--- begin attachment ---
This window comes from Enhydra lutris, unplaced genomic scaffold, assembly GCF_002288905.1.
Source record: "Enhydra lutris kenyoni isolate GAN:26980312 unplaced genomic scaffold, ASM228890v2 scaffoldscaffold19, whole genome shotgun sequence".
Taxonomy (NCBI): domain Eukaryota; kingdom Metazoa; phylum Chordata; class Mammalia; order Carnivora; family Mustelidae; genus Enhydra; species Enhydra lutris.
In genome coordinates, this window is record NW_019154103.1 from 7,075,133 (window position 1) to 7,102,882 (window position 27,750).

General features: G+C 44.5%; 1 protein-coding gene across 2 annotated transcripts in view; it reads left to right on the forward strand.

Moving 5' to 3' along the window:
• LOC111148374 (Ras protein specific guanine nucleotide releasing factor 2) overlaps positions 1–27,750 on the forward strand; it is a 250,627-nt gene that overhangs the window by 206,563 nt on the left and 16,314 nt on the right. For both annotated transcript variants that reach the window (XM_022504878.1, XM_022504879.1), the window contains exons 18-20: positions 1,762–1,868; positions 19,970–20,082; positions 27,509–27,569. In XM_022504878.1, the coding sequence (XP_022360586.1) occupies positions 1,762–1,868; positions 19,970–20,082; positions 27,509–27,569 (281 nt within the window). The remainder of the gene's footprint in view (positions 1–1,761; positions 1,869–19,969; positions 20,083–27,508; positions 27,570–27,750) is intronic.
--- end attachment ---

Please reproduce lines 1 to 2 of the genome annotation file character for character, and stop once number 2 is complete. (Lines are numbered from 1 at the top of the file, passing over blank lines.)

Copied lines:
This window comes from Enhydra lutris, unplaced genomic scaffold, assembly GCF_002288905.1.
Source record: "Enhydra lutris kenyoni isolate GAN:26980312 unplaced genomic scaffold, ASM228890v2 scaffoldscaffold19, whole genome shotgun sequence".